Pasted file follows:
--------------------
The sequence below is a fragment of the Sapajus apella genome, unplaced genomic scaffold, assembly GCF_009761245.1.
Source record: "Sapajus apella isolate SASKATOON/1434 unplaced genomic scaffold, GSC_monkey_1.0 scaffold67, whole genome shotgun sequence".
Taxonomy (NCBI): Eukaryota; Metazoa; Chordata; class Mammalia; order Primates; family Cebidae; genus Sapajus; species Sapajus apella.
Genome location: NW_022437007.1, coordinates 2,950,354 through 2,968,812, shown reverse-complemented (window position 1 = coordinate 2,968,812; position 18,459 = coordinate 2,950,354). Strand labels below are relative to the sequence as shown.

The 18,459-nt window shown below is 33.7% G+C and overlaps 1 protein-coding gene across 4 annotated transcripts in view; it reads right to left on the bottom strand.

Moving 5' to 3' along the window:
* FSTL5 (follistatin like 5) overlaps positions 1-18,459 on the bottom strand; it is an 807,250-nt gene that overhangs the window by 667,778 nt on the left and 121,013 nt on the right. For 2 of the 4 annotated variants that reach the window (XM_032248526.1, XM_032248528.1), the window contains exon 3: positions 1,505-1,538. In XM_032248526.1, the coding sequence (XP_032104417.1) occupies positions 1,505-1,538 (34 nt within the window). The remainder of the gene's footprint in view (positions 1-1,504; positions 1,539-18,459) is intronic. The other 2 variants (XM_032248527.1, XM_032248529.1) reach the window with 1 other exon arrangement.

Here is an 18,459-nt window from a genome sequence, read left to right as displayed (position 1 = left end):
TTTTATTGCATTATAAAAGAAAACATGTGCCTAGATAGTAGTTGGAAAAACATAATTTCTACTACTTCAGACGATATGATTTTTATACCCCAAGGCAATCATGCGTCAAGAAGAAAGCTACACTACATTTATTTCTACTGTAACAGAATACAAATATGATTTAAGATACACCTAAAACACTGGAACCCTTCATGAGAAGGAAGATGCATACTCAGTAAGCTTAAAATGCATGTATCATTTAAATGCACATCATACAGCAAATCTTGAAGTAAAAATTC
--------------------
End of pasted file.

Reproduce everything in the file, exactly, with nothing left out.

The sequence below is a fragment of the Sapajus apella genome, unplaced genomic scaffold, assembly GCF_009761245.1.
Source record: "Sapajus apella isolate SASKATOON/1434 unplaced genomic scaffold, GSC_monkey_1.0 scaffold67, whole genome shotgun sequence".
Taxonomy (NCBI): Eukaryota; Metazoa; Chordata; class Mammalia; order Primates; family Cebidae; genus Sapajus; species Sapajus apella.
Genome location: NW_022437007.1, coordinates 2,950,354 through 2,968,812, shown reverse-complemented (window position 1 = coordinate 2,968,812; position 18,459 = coordinate 2,950,354). Strand labels below are relative to the sequence as shown.

The 18,459-nt window shown below is 33.7% G+C and overlaps 1 protein-coding gene across 4 annotated transcripts in view; it reads right to left on the bottom strand.

Moving 5' to 3' along the window:
* FSTL5 (follistatin like 5) overlaps positions 1-18,459 on the bottom strand; it is an 807,250-nt gene that overhangs the window by 667,778 nt on the left and 121,013 nt on the right. For 2 of the 4 annotated variants that reach the window (XM_032248526.1, XM_032248528.1), the window contains exon 3: positions 1,505-1,538. In XM_032248526.1, the coding sequence (XP_032104417.1) occupies positions 1,505-1,538 (34 nt within the window). The remainder of the gene's footprint in view (positions 1-1,504; positions 1,539-18,459) is intronic. The other 2 variants (XM_032248527.1, XM_032248529.1) reach the window with 1 other exon arrangement.

Here is an 18,459-nt window from a genome sequence, read left to right as displayed (position 1 = left end):
TTTTATTGCATTATAAAAGAAAACATGTGCCTAGATAGTAGTTGGAAAAACATAATTTCTACTACTTCAGACGATATGATTTTTATACCCCAAGGCAATCATGCGTCAAGAAGAAAGCTACACTACATTTATTTCTACTGTAACAGAATACAAATATGATTTAAGATACACCTAAAACACTGGAACCCTTCATGAGAAGGAAGATGCATACTCAGTAAGCTTAAAATGCATGTATCATTTAAATGCACATCATACAGCAAATCTTGAAGTAAAAATTC